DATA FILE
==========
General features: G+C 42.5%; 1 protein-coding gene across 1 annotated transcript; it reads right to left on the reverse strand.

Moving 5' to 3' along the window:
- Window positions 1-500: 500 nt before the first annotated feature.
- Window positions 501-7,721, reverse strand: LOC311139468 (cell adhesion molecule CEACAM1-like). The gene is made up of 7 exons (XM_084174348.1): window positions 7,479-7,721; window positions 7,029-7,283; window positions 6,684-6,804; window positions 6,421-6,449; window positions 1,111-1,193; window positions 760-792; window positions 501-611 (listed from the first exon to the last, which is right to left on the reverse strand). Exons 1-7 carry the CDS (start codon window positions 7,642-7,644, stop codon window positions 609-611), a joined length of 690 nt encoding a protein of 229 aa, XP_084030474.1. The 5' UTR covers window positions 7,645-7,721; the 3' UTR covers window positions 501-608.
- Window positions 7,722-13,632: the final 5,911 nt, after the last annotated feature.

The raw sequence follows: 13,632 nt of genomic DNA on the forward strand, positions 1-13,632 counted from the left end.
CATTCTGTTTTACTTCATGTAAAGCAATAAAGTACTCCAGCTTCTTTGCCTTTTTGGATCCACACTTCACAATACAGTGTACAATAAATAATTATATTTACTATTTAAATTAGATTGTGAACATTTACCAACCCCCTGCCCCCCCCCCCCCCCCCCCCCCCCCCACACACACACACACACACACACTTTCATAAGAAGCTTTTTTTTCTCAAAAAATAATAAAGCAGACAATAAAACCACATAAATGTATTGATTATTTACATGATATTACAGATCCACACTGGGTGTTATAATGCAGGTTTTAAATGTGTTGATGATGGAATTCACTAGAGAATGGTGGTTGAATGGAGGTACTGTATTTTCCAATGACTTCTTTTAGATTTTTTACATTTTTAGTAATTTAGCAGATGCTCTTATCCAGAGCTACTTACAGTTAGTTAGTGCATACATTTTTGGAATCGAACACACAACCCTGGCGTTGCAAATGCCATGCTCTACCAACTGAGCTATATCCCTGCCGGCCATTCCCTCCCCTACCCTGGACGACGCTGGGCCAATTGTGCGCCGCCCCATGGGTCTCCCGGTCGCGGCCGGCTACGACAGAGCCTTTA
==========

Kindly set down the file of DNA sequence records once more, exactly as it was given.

General features: G+C 42.5%; 1 protein-coding gene across 1 annotated transcript; it reads right to left on the reverse strand.

Moving 5' to 3' along the window:
- Window positions 1-500: 500 nt before the first annotated feature.
- Window positions 501-7,721, reverse strand: LOC311139468 (cell adhesion molecule CEACAM1-like). The gene is made up of 7 exons (XM_084174348.1): window positions 7,479-7,721; window positions 7,029-7,283; window positions 6,684-6,804; window positions 6,421-6,449; window positions 1,111-1,193; window positions 760-792; window positions 501-611 (listed from the first exon to the last, which is right to left on the reverse strand). Exons 1-7 carry the CDS (start codon window positions 7,642-7,644, stop codon window positions 609-611), a joined length of 690 nt encoding a protein of 229 aa, XP_084030474.1. The 5' UTR covers window positions 7,645-7,721; the 3' UTR covers window positions 501-608.
- Window positions 7,722-13,632: the final 5,911 nt, after the last annotated feature.

The raw sequence follows: 13,632 nt of genomic DNA on the forward strand, positions 1-13,632 counted from the left end.
CATTCTGTTTTACTTCATGTAAAGCAATAAAGTACTCCAGCTTCTTTGCCTTTTTGGATCCACACTTCACAATACAGTGTACAATAAATAATTATATTTACTATTTAAATTAGATTGTGAACATTTACCAACCCCCTGCCCCCCCCCCCCCCCCCCCCCCCCCCACACACACACACACACACACACTTTCATAAGAAGCTTTTTTTTCTCAAAAAATAATAAAGCAGACAATAAAACCACATAAATGTATTGATTATTTACATGATATTACAGATCCACACTGGGTGTTATAATGCAGGTTTTAAATGTGTTGATGATGGAATTCACTAGAGAATGGTGGTTGAATGGAGGTACTGTATTTTCCAATGACTTCTTTTAGATTTTTTACATTTTTAGTAATTTAGCAGATGCTCTTATCCAGAGCTACTTACAGTTAGTTAGTGCATACATTTTTGGAATCGAACACACAACCCTGGCGTTGCAAATGCCATGCTCTACCAACTGAGCTATATCCCTGCCGGCCATTCCCTCCCCTACCCTGGACGACGCTGGGCCAATTGTGCGCCGCCCCATGGGTCTCCCGGTCGCGGCCGGCTACGACAGAGCCTTTA